promising character as soon as it has introduced him, so do the first
four episodes of the series spill over with the kind of ricocheting plot
that seems designed to call attention to its own complexity. By the
third episode, which airs tonight, three men have already been shot.
Brandon and Kevin, now de-facto brothers, are both present at the third
shooting, and there’s some thrilling ambiguity as to who pulled the
trigger. But the series hurries the aftermath, solving the mystery too
quickly. All this plot leaves characters with so little downtime that
they can only appear skeletally sketched: the ambitious line cook trying
to busy himself out of danger; the drunk with a compromised moral
compass; the sneakerhead Lothario who ominously shares a name, Emmett,
with Chicago’s most famous murdered son; the cop with a conscience.
Women in “The Chi” are dignified foils: Ethel (LaDonna Tittle), a
prickly grandmother, is so weak from diabetes that she can barely get
out of bed, but when Detective Cruz barges into her home, looking for
her grandson, she turns into the matriarch of a moralizing Tyler Perry
production and subdues the strapping cop with an old-school rifle.

Promoting “The Chi,” Waithe
told the Times of her Chicagoan subjects, “I wanted to humanize them and
show that their lives are valid. Not bad. Not perfect. Just accurate.”
Waithe’s hope fits into the tacit expectation that it is now the
province of artists to correct the images of people who have been
rendered in the common American imagination as flat and uncomplicated.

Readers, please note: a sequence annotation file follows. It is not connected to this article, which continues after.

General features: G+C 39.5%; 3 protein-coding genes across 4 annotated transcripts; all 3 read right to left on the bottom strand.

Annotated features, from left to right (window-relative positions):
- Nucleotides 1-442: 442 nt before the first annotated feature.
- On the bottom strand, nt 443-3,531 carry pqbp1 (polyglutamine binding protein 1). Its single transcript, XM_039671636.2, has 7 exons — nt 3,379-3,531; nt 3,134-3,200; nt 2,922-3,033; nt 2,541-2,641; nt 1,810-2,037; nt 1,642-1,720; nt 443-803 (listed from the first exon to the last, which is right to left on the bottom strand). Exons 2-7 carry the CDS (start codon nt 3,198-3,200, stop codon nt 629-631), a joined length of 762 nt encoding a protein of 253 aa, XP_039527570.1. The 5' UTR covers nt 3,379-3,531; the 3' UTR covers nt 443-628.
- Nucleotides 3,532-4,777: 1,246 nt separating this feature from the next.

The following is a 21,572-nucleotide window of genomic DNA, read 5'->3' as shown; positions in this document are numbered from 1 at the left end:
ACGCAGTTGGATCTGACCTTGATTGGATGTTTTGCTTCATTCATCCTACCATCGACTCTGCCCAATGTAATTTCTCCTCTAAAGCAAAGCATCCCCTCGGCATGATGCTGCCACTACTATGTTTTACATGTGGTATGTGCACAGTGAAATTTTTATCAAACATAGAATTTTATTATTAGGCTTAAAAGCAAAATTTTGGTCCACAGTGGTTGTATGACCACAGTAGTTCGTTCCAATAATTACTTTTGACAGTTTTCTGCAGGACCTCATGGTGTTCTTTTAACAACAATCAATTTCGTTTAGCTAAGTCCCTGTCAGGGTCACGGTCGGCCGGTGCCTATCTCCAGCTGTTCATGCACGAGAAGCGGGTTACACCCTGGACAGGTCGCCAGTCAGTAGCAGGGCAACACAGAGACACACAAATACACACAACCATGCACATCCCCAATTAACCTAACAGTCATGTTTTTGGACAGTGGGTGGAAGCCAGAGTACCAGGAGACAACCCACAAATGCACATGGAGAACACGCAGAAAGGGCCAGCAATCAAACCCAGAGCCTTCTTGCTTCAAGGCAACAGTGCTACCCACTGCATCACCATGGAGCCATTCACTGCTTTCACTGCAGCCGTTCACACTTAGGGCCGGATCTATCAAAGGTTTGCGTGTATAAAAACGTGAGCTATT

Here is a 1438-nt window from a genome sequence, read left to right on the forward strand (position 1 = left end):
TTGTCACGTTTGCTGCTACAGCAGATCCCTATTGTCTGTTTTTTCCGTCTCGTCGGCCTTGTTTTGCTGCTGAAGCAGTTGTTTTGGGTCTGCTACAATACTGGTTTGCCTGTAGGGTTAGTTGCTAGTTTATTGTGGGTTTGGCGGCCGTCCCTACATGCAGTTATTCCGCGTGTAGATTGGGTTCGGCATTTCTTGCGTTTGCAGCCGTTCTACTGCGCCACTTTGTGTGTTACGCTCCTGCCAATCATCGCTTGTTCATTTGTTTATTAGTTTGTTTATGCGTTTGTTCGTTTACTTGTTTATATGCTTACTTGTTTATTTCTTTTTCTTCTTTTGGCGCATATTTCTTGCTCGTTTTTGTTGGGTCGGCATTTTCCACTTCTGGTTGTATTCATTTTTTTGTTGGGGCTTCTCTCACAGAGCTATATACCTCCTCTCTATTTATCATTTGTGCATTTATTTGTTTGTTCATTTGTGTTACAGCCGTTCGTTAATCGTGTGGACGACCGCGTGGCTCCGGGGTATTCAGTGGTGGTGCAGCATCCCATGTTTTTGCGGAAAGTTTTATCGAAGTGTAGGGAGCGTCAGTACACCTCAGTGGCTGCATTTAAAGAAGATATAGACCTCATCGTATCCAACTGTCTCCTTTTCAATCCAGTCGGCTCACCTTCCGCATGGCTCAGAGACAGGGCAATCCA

But the show’s ambitions to provide a counter to the image of black men
as irrationally violent—to show instead their contradictions and
fluctuating intentions; to give us sex, quietude, and
surprise—paradoxically yoke the script to the myth from which it is
trying to escape. In the world of “The Chi,” scenes of carefree play
tighten tediously into fugues of desperation and rage. This rhythm is so
inevitable that, in the second episode, as soon as we see Ronnie
jaunting down the street at night, carrying a bottle of Pinot Noir and a
cut of steak, we immediately know that he will abandon his date to
commit a stupid act of retribution.

“The Chi” occasionally nods to “The Wire,” and the canon of prestige
metropolitan dramas that show spawned, but its true antecedents are
hyper-plotted serials like the Starz show “Power,” in which the
associates of a harried kingpin wage a war against him, and Showtime’s
other South Side tale, “Shameless,” in which the children of the lawless
Gallagher family are forced to grow up too quickly. There is a
kitchen-sink sampling of other genres in “The Chi,” too—the earnest
police drama, the listless comedy, the self-conscious soap; it’s up to
the show’s suite of excellent actors to wrangle the tonal jerkiness.
“The Chi” feels most at ease when Waithe, who has a knack for deadpan as
an actor, treats her characters with anthropological curiosity rather
than with reverence; in Episode 4, “Quaking Grass,” the dialogue between
the young Kevin and his friends at a tame after-school party nails the
gawky affectations of young adolescents attempting to pass as adult men.
The middle-school story line is confident in its looser groove, released
from the whiplash tragedy of the series. “I’m gonna shake this lame-ass
shit up,” Papa, Kevin’s hammy sidekick, stage-whispers to his friends.
He cranks the music, then gets the awkward crowd to dance.